The shorter James Zogby

Dr James Zogby could have saved a barrel or two of ink when writing the article that appears in today’s Gulf News:

The situation unfolding in Gaza and the West Bank is, in some significant ways, an inevitable consequence of factors beyond the control of the Palestinians.

The lawlessness, the intra-Palestinian violence and the general social unrest, were all predictable. When any society has been subjected to prolonged repression and deprivation, it usually reacts with violence, first directed against the perceived source of the oppression. Only in later stages, after this repressive situation has been sustained over a long period of time, does the violence turn inward in self-destructive and anti-social behaviour.

In large measure, of course, Israel bears significant responsibility for this tragedy.

A shorter version could have read:

Palestinians cannot help shooting the shit out of each other, and it’s wrong to expect any better of them. But it’s all Israel’s fault anyway.

Dr James Zogby is the president of the Arab American Institute in Washington, DC. Shame he thinks so little of his Palestinian brethren that he considers them unable to do anything other than carry out acts of violence.


As surprising as Christmas

In June 2004, the Gulf News reported the following:

10 leading Palestinian militant groups have called upon Egypt – and Jordan – not to interfere in the internal security affairs of Palestine. Their reasoning is that with neighbouring Arab states assisting in the security of Gaza, it will imply that it is the Palestinians who are the problem, not the Israelis.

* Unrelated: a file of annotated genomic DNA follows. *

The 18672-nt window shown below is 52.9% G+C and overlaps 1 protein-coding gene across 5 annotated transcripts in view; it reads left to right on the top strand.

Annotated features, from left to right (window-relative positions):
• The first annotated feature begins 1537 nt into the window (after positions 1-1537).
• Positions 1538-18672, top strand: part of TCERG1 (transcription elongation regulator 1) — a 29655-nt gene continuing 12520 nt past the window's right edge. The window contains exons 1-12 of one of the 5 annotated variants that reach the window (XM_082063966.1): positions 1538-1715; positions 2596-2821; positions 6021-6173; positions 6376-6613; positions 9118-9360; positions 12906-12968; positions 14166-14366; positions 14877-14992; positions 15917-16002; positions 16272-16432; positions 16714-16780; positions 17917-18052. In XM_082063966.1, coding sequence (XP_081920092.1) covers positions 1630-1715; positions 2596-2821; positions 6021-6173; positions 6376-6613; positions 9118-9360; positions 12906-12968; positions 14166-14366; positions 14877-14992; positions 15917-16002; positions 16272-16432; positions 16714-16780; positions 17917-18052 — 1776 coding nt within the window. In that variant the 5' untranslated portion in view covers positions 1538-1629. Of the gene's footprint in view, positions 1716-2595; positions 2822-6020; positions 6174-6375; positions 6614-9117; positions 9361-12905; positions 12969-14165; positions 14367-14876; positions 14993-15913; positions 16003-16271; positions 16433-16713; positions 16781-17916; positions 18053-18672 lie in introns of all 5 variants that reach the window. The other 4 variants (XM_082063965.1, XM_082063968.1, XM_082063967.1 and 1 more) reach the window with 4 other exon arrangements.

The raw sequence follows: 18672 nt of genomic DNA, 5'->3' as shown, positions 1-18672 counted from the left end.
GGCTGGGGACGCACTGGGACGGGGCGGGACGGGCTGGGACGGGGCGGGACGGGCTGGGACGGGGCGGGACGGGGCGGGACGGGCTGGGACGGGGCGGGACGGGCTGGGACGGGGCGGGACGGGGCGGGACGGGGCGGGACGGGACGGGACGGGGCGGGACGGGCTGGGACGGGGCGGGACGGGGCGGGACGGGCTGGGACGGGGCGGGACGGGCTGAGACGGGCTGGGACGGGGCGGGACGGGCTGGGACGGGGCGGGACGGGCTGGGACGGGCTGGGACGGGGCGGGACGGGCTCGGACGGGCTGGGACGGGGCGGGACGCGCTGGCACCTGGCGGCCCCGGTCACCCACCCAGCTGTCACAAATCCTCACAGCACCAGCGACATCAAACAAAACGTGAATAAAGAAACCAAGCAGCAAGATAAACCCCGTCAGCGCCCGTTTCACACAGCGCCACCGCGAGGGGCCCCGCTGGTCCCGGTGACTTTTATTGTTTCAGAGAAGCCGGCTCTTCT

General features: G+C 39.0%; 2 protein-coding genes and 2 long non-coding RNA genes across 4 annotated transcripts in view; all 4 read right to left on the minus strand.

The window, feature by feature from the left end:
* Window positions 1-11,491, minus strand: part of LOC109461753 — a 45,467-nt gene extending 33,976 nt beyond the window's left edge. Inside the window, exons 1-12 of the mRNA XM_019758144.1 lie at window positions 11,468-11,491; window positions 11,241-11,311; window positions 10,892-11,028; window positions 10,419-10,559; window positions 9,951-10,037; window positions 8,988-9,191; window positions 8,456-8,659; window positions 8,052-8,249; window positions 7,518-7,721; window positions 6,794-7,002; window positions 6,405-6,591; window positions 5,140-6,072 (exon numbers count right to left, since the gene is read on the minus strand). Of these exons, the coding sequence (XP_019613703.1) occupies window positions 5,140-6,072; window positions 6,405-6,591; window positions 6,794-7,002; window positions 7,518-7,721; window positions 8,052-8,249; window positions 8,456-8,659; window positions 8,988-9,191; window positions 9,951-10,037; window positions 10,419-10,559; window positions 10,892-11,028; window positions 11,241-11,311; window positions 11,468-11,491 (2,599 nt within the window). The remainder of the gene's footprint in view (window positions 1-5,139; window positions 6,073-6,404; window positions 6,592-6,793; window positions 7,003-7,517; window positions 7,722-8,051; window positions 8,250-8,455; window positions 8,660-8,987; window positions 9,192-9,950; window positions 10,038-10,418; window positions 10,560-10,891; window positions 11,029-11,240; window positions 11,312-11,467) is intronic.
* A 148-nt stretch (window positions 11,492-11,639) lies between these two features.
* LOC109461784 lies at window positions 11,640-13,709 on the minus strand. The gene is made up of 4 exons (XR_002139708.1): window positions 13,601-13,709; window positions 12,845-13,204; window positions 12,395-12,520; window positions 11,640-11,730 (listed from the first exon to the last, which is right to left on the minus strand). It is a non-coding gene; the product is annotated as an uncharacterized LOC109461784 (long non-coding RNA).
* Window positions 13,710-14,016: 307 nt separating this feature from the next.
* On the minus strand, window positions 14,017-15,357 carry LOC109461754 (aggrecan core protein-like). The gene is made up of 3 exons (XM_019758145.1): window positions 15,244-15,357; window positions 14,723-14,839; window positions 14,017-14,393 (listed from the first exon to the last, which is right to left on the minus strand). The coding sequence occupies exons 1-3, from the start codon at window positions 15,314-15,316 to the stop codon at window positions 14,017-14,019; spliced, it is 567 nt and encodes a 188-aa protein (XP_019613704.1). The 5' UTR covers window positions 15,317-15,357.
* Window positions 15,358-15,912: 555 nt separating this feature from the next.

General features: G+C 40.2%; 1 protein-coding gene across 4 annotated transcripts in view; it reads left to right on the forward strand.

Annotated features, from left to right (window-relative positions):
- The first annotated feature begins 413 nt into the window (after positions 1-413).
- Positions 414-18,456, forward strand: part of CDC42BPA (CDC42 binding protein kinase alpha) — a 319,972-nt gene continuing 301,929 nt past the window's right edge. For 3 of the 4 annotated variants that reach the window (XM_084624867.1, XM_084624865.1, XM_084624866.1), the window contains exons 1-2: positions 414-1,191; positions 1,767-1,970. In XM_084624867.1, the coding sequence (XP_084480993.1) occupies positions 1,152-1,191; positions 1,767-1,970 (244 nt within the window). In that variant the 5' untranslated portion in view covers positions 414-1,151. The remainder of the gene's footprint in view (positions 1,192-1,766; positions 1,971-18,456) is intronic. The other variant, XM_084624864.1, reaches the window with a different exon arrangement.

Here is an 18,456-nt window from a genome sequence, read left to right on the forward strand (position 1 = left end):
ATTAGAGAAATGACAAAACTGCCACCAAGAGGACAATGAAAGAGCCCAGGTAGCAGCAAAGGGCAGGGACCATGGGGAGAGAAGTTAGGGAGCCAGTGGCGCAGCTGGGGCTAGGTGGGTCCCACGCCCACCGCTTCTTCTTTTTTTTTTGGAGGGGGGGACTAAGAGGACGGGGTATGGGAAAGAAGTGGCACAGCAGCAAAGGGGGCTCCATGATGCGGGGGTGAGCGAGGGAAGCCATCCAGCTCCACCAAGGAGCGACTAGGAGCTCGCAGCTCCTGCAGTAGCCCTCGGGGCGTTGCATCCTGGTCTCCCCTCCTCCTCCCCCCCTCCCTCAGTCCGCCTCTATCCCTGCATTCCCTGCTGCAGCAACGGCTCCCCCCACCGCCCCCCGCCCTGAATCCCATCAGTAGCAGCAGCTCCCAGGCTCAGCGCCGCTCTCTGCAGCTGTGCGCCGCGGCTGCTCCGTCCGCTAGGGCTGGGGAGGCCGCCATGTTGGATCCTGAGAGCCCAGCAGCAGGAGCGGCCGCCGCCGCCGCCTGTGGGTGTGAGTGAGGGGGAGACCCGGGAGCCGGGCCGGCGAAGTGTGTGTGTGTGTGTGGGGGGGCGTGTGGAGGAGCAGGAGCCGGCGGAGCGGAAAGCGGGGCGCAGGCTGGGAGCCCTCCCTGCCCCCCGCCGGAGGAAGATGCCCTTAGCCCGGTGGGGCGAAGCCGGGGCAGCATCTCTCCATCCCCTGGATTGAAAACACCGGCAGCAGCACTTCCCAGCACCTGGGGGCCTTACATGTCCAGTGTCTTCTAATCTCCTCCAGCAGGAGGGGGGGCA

It would do well for Egypt and Jordan to accept the violence from Palestinians is due to Israeli occupation and the heavy-handed measures meted out by its troops. Once the Israelis withdraw from the Occupied Territories and return the land to the rightful owners, there will be no need for further violence.

My comment at the time consisted in its entirety of: Let’s see shall we? Let’s just wait and see.

We need wait no longer, for Gloria Salt has been rounding up the latest news from Gaza, now free of Israel’s heavy-handed troops.

– In the first attack by Palestinians on a UN target inside the territories, gunmen descended on the United Nations Club after last night’s New Year’s celebrations, tied up the security guard, pistol-whipped him, set explosives, and blew the place up

– Fatah gunmen opened fire on the car of their own administration’s ambassador to Pakistan, Yussef al-Rabi, injuring the driver and terrorizing the ambassador and his wife, who was with him in the car. They snatched al-Rabi’s diplomatic passport, smashed the windows of the car and forced him to run for his life

– About 100 Palestinian police went “on a rampage” at the beleaguered Rafah crossing in violent protest against the clan-warfare murder of one of their colleagues

– “Dozens of gunmen” besieged a Palestinian police station in Gaza to forcibly free a friend, and in the process accidentally killed a 14-year-old Palestinian boy

– a passionately pro-Palestinian British aid worker and her visiting parents were kidnapped at gunpoint and held until their kidnappers “receiv[ed] assurances that Britain and the European Union would seek an end to the Israeli buffer zone”, a no-go area in the northern Gaza Strip that the gunmen find inconvenient

– foreign election monitors were forcibly thrown out of their Nablus hotel by a group of Fatah gunmen